Signposts: How Churches Can Minister to the Divorced
Russell Moore - Signposts
Published on 10/14/2016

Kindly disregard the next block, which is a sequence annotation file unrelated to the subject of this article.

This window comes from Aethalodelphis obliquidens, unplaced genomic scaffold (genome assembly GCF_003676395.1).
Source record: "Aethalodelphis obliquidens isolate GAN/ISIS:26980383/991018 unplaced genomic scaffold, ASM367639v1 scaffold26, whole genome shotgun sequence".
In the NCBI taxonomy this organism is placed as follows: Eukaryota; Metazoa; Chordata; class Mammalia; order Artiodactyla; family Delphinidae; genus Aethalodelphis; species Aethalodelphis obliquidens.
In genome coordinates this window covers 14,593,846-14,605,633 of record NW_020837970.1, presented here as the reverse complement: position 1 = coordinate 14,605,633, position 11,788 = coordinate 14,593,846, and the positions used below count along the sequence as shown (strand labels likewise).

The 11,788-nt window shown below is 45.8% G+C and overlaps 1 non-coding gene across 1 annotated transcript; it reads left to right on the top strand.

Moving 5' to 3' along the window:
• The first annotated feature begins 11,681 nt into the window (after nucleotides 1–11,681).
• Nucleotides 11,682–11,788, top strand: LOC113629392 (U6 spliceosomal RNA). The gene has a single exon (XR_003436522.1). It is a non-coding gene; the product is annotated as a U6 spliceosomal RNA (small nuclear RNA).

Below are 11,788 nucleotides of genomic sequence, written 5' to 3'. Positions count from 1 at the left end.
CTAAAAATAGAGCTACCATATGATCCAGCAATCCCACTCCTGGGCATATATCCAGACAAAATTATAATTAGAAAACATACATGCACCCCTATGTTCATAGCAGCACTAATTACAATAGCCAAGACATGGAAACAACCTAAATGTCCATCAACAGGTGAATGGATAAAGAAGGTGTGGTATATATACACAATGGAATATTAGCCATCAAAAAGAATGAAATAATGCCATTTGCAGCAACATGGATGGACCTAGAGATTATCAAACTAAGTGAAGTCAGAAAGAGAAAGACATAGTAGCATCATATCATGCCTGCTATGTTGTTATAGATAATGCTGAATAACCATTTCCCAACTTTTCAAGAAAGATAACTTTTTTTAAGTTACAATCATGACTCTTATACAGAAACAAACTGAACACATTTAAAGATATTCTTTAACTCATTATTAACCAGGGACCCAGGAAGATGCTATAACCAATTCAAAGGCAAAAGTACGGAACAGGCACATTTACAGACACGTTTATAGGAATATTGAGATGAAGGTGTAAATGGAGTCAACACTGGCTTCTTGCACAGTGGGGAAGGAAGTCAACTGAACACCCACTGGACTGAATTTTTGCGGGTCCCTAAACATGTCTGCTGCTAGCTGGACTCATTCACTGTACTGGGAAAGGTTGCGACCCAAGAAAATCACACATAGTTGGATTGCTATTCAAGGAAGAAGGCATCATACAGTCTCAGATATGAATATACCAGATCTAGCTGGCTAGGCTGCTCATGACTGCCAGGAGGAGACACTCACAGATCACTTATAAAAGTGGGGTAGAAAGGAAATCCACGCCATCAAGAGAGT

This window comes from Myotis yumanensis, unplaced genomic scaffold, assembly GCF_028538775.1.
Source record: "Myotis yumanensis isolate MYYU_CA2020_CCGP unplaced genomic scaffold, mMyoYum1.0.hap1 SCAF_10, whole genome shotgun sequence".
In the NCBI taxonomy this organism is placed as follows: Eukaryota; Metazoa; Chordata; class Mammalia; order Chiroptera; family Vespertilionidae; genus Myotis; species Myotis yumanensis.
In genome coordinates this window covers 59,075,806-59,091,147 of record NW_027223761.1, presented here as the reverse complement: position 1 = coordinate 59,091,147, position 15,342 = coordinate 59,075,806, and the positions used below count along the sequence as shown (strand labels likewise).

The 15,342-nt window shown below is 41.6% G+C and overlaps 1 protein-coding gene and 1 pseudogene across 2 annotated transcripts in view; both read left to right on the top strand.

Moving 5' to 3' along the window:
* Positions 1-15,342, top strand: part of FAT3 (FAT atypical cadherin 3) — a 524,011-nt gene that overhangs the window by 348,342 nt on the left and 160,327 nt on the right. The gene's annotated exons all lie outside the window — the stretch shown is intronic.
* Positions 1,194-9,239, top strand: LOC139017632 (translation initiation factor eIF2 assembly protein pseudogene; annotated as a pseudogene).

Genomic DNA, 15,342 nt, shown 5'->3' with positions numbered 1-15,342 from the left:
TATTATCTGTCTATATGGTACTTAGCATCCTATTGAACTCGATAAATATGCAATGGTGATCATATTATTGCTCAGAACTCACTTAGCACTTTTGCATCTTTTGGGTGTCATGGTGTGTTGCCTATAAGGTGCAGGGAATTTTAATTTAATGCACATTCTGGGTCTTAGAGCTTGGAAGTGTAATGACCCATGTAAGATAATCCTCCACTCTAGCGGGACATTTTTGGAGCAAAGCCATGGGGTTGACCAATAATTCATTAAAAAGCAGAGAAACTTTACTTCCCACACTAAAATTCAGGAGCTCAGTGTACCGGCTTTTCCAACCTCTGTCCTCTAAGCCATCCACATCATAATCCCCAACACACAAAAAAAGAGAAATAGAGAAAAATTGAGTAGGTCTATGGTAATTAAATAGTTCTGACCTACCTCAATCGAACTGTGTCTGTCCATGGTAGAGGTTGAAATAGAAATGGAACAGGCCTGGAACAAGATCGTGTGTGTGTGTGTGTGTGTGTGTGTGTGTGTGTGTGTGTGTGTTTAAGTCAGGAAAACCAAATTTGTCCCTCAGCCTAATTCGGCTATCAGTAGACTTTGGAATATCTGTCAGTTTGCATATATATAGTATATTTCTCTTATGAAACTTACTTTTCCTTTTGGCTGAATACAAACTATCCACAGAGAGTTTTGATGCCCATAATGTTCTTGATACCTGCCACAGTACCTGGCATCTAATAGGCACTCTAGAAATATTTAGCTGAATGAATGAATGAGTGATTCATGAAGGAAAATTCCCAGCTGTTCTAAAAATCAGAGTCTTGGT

In this episode of Signposts I discuss what the responsibility of the local church is toward members who have experienced divorce, and what the gospel means for how we bear each other's burdens through this.Listen below and subscribe to Signposts to get new episodes automatically when they publish.___________________Below is an edited transcript of the audio.I had a question that came in by e-mail from a listener who is asking about the issue of divorce; and not really a question about whether divorce is permissible, but this listener said, “I see a lot of confusion from church to church about how to minister to divorced people in their congregations. Some churches seem to pretend not to notice while others essentially treat divorced people as second-tier Christians. What can local churches do for those who have come out of or perhaps are in the middle of a divorce, and practically is there anything that churches shouldn’t do?”That’s a really good question and I’m drawn back to a study that I saw several years ago about the way that churches speak about divorce from the pulpit. What they noticed was a trajectory of churches in the early part of the twentieth century talking about divorce in almost exclusively moral terms—“divorce is wrong”-- to an increasingly therapeutic talk about divorce as time went on into the late twentieth century. I think there has been something of a correction to that. When I hear a sermon about the morality, the immorality of divorce, it is typically going to be from a millennial church planter, as opposed to a baby boomer, a suburban pastor. There are some exceptions obviously, but that’s typically the pattern. I think that is because you have a millennial generation and right before that a gen-X generation that lives through the wreckage of divorce, both in their own homes and in the lives of their friends and they just saw that the lie that was being given in the sixties, seventies, and eighties that divorce is ultimately not that big of a deal for kids and divorce can be a vehicle for self actualization and the children are better off if you divorce than they are if you are in a home where you are unhappy—those sorts of questions. I think there is a reaction to that coming from a younger generation that has lived through a divorce culture.So, what should a church do and not do? Here are some things that I think. The first thing is to explain where you as a church are on the question of divorce in its morality, and if you have exceptions to that. I believe that the Bible does give exceptions where divorce is allowable and where re-marriage after that divorce is allowable. I think it is in the case of immorality, porneia, sexual immorality as Jesus explains that in the gospels and in the case of abandonment as the apostle Paul talks about it in 1 Corinthians 7; that person leaves, you are not bound, and I would include in abandonment physical or sexual or some other form of abuse; if its not safe for someone to be in a home, then that is someone who has been driven from that hope, that’s someone who has been abandoned by an unrepentant spouse.Now, explain when you are talking about it--some churches think it is never morally permissible to remarry after a divorce, some churches think there are more exceptions than the ones that I have talked about, but make that clear to the people in your congregation, but also make it clear that in the Bible even where there are exceptions, that is the last phase. For instance, in the case of immorality, adultery doesn’t necessitate a divorce, unrepentant adultery would. And so, just because someone has had an affair doesn’t necessarily mean that that marriage ought to end. The first step ought to be let’s see if it’s possible to reconcile. Let’s see if we can bring this erring husband or wife to repentance and through that long process of healing that marriage. That ought to be our first inclination.